CEDAR FALLS, Iowa --- Many part-time permanent employees in Cedar Falls will see their hours cut this week so the city can avoid offering health insurance.
To avoid future costs under the federal law often referred to as Obamacare, the city is cutting part-time employees who work 32 hours per week down to 29 hours.
The city has 59 permanent part-time employees working 32 hours per week. None are eligible for health insurance through the city now. However, one part of the Patient Protection and Affordable Care Act will require employers to offer insurance to part-timers working 30 hours or more.
The change in the law does not take effect until January 2014, but when it does it will include a look-back period to determine who is eligible. Cedar Falls Administrative Services Director Richard McAlister said the look-back period can be as short as three months, but the city will opt for a 12-month period so seasonal employees will not qualify. Hours are averaged over the entire year.
McAlister said if all 59 employees whose hours will be cut were to take advantage of the health insurance it would cost the city $855,000 per year.
"If we were to leave their hours the same we would potentially be looking at laying off 25 to 30 employees," McAlister said.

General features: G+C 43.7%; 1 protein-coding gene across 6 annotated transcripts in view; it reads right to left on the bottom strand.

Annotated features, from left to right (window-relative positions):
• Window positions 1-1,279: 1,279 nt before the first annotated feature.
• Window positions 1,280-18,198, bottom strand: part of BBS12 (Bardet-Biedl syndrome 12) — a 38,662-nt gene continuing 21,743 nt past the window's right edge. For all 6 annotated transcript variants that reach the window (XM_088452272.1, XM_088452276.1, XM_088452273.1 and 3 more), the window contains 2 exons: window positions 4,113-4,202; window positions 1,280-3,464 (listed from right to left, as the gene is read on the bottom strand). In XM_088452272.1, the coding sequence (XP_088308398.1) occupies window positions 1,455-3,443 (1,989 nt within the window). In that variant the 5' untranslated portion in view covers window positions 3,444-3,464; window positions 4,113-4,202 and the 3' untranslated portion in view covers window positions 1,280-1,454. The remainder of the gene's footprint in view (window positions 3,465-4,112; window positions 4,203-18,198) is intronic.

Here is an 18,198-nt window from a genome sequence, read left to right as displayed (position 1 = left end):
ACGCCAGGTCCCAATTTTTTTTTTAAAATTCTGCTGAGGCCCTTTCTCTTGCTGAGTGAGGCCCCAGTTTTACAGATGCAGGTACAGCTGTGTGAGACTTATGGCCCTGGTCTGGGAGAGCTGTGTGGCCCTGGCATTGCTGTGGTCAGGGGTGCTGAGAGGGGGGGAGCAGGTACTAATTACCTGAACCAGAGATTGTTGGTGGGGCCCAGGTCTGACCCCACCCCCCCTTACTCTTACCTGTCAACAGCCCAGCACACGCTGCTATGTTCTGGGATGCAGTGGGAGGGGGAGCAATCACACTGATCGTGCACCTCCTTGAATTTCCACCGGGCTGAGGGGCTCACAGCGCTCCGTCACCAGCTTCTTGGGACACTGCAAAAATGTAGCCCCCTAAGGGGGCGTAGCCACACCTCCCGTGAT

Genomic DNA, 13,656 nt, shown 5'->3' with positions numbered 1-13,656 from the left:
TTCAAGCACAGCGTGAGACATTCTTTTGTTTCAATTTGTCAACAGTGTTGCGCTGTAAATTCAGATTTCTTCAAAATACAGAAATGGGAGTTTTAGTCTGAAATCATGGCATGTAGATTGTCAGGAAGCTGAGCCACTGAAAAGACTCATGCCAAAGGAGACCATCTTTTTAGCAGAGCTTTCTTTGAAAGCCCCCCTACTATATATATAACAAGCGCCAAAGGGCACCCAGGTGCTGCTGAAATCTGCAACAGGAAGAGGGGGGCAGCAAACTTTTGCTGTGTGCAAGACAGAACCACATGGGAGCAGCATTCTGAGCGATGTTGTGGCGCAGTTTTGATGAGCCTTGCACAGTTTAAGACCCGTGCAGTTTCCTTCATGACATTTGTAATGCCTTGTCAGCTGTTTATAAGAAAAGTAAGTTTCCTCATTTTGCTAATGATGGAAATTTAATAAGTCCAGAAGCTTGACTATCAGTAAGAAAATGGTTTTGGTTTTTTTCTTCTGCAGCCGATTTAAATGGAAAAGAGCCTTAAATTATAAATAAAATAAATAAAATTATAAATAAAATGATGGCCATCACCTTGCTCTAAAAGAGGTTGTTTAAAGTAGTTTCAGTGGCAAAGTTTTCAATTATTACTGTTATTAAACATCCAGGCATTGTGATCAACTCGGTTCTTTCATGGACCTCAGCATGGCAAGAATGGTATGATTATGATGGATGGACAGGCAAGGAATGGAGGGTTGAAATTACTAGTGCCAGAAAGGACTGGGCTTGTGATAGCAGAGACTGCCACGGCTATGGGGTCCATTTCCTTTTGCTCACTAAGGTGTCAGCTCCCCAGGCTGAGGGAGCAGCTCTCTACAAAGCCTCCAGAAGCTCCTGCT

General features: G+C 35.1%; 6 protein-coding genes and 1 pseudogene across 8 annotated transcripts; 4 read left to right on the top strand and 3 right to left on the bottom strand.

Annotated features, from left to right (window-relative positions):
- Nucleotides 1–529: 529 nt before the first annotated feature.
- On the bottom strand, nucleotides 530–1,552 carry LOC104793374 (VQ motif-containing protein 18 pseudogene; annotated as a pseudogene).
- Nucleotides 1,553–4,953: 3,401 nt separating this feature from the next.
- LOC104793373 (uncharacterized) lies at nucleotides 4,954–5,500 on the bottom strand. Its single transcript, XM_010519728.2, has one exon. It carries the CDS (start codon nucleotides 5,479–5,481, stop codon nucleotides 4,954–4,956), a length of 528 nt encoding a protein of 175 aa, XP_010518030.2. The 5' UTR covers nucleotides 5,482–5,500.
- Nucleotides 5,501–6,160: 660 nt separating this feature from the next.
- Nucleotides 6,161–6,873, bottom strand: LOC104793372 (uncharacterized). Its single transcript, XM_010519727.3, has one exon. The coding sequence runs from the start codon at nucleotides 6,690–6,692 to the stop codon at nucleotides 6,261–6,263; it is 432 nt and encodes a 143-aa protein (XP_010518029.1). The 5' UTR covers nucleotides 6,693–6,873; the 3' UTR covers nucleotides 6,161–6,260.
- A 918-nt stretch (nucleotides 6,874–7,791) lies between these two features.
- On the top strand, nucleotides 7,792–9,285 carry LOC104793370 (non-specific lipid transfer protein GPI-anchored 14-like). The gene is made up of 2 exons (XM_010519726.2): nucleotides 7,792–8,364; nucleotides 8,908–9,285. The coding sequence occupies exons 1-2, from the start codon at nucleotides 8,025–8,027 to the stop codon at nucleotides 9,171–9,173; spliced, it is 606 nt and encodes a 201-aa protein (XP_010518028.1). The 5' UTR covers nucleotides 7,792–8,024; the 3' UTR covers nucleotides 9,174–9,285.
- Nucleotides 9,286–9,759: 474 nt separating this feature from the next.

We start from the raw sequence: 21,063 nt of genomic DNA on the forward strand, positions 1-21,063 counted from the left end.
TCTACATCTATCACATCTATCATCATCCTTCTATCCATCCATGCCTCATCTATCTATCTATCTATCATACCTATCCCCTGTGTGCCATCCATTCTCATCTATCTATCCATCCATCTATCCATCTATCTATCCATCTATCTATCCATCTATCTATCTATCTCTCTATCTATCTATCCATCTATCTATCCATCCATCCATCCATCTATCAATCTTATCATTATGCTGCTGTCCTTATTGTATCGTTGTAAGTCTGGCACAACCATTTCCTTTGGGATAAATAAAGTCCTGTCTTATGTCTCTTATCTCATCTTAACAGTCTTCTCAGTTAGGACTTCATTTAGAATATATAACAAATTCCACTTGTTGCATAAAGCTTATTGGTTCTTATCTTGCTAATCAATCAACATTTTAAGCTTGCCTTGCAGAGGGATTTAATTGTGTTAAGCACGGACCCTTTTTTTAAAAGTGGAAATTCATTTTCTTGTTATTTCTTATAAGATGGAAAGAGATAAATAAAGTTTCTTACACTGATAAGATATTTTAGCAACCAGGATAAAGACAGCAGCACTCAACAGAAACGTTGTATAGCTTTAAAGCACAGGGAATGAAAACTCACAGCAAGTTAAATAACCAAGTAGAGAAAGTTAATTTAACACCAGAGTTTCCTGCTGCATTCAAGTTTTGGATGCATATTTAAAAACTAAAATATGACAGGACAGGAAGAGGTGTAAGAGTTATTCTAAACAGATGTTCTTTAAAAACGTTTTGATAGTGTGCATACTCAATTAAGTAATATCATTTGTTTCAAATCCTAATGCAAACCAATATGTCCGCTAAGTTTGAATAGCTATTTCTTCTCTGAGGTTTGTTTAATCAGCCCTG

McAlister said while the law may account for the added expenses faced by private employers who have to provide insurance for part-time workers, public employers would be hit harder because insurance premiums are usually lower or free for public employees, and they would be more likely to take the insurance.
In Waterloo, Mayor Buck Clark said he has not yet evaluated the city's options. Waterloo human resources manager Cheryl Huddleston said the law will probably affect only a handful of city employees, as many part-time workers are already eligible for health plans. The city is researching the issue.
Cedar Falls has relied more on part-time workers in recent years as it looks to contain spending and minimize escalating costs of benefits, including health insurance and pensions.
The Courier has heard from some city employees who fear the reduction in hours could mean some well-qualified employees would leave their positions and the city's services would suffer.
McAlister said the city will likely have to hire some additional part-time workers to account for some of those hours lost. He said he understands how employees feel.
"I think the employees were obviously disappointed," McAlister said. "It's something we can't contain, and we felt the best decision was to spread the impact out among the employees rather than lay people off."
The majority of those affected work in the human and leisure services and public works departments.